Friday, October 7, 2011

Prisoners of Their Own Models

John Kay has an interesting and provocative blog post about prominent and influential economists who have, to borrow Alfred Korzybski's memorable analogy, confused their maps with the actual landscape. They are like the character in Woody Allen's What's Up Tiger Lily? who, when presented with a floor plan of Shepard Wong's house, says "He lives in that piece of paper?"

Kay's post tackles a puzzle I have been pondering for some time, since well before the financial crisis caused rational expectations economists to engage in all kinds of reality-denying, mental gymnastics to save their model. Why do very smart, creative, and obviously able economists become so attached to their models that, whenever some conflict arises between their models and events in the real world, the models must prevail? This is true, for example, of the many economists who insist on applying the "Coase Theorem" to problems in the real world, despite the fact that Coase himself told us, as soon as he created the model (purely for analytical and pedagogical purposes),* that its assumptions made it useless for understanding transacting in the real world.

Kay's analysis of the puzzle and its causes certainly is deeper and more illuminating than any I can provide. The only thing I can add is a bit of emphasis to a point Kay only hints at near the beginning of his analysis, where he notes that all science relies on simplifying models. The basic axioms and assumptions of neoclassical economic theory unquestionably take us a good way down the road of understanding how the social world works; they have substantial, but far from complete, explanatory and predictive value. Alternative models of economic behavior that excluded basic insights relating, for example, to price theory (as in at least some versions of the so-called "post-autistic economics") are so impoverished as to be useless. They would throw the baby out with the bathwater.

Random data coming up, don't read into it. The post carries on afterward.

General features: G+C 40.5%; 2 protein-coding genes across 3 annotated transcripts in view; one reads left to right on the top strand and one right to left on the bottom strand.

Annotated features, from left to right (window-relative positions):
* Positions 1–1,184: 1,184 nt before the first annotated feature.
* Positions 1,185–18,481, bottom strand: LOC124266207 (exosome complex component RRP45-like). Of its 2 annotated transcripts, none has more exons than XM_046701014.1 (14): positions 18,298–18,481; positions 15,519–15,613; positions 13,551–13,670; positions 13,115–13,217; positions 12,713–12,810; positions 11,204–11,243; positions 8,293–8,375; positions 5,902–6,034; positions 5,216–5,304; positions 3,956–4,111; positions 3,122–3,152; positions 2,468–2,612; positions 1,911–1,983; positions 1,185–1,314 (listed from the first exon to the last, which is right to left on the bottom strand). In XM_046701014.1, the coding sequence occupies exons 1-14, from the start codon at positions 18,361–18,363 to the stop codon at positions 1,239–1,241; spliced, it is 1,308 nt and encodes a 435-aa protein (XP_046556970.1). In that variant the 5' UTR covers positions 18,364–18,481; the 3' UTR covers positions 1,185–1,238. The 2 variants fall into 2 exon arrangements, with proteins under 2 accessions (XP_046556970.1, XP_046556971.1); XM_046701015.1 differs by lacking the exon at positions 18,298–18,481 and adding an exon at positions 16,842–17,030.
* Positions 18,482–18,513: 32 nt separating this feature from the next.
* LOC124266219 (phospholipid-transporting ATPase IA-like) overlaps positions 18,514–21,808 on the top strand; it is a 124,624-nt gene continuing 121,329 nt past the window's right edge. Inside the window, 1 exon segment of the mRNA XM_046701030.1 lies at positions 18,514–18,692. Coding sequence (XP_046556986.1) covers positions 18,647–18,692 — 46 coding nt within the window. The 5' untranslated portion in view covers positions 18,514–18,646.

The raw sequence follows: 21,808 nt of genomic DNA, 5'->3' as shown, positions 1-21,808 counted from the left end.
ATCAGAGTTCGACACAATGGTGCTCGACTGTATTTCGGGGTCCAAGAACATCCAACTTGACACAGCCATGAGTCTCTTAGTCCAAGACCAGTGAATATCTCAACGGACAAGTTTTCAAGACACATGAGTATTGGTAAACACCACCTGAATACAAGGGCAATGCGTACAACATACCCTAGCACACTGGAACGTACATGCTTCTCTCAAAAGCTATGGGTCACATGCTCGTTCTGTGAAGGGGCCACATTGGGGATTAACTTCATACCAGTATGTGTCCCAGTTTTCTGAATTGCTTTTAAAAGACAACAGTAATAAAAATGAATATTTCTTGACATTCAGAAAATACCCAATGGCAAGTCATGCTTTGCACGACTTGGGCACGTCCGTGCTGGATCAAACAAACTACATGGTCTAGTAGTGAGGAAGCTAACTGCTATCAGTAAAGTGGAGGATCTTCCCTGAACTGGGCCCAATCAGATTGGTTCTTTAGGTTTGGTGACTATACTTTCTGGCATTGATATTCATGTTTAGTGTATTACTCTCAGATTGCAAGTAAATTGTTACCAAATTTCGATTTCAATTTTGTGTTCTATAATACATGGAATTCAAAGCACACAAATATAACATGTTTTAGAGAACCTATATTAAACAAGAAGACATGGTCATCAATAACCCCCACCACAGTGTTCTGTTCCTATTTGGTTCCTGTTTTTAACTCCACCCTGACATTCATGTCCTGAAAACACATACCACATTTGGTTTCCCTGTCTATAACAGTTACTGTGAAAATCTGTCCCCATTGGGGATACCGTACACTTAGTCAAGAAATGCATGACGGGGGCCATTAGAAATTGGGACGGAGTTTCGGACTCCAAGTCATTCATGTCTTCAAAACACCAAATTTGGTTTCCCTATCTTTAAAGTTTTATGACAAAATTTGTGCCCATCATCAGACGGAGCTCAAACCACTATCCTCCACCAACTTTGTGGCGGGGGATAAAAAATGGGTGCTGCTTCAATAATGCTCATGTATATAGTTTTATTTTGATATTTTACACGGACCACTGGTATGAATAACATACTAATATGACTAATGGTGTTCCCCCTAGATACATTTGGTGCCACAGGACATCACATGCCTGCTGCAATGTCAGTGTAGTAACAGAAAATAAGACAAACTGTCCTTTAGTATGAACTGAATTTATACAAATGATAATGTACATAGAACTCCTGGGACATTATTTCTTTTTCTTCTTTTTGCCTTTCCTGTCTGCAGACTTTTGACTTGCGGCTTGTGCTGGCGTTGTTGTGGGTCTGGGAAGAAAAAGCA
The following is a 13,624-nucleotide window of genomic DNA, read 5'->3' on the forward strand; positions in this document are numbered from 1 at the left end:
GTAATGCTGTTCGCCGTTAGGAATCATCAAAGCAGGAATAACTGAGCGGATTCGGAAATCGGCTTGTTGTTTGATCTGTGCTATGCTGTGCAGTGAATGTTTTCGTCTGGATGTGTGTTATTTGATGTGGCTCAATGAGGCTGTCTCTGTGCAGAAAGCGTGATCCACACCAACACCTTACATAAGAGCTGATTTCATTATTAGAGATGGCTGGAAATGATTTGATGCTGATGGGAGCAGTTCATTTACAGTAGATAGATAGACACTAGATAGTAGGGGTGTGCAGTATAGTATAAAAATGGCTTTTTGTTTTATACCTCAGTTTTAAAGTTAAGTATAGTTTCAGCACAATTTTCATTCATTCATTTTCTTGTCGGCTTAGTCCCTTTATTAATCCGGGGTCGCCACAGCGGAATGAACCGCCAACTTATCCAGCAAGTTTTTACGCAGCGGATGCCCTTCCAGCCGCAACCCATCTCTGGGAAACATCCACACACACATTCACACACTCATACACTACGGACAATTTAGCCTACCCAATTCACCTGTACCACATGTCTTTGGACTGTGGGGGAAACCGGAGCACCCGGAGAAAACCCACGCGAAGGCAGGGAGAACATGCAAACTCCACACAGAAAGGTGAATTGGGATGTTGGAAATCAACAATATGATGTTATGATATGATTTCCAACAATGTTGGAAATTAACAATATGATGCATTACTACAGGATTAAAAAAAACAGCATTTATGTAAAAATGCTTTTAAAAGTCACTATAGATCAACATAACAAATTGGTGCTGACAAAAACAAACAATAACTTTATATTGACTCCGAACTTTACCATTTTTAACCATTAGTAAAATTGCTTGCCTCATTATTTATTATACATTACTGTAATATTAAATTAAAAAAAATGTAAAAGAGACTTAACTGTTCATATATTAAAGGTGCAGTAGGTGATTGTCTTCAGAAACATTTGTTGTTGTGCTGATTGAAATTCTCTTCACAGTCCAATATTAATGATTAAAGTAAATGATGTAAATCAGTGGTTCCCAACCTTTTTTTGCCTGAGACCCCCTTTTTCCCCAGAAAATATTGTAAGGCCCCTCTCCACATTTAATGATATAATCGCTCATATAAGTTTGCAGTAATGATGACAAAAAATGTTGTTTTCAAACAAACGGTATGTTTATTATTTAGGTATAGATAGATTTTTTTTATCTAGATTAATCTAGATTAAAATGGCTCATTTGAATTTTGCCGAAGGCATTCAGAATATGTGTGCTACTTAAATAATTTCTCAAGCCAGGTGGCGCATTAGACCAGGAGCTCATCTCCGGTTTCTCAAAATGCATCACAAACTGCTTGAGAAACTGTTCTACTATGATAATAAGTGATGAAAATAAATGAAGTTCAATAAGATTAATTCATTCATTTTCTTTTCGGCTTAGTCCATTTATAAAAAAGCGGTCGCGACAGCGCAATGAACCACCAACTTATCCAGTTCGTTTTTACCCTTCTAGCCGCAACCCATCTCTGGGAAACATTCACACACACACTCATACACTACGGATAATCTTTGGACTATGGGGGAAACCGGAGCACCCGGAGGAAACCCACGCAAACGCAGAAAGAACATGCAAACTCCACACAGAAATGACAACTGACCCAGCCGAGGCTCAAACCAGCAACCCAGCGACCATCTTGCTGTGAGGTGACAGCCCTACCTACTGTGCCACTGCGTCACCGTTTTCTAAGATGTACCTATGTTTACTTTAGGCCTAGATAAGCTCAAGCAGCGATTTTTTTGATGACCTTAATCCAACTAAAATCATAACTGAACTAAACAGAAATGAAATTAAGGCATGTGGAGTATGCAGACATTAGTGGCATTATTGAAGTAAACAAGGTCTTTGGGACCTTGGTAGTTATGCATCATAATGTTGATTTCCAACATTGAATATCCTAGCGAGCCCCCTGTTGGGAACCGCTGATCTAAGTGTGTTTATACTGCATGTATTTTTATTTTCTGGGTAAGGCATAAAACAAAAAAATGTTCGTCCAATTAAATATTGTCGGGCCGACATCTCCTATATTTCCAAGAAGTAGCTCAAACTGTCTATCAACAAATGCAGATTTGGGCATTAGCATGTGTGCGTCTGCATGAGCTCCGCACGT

It is a long way, however, from recognizing the substantial utility of necessarily simplified models of the world to supposing that such models - even those as powerful as neoclassical theory - could ever provide a sufficient, let alone a complete, explanation of the social world. Crossing that gap requires a thoroughly unscientific leap of faith.

Finally, I will take issue with Kay on one point, which is his needless denigration of logical consistency as a goal in model-building. Without logical consistency, any model of the world (and any work of creation) would lack coherence; arguably, it would not even count as a model. Contrary to Kay, I believe logical consistency was a primary virtue for the likes of artists such as Mozart and Shakespeare; their creations complied (though not blindly) with basic rules of composition that impose a logical consistency. In any case, the minimal requirement of logical consistency does not require anyone to blindly follow unrealistic models.
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*Coase would likely  insist that he did not "create" the model, which George Stigler coined the "Coase theorem;" it was merely Coase's restatement of the neoclassical model that many economists since Alfred Marshall had contributed to building.

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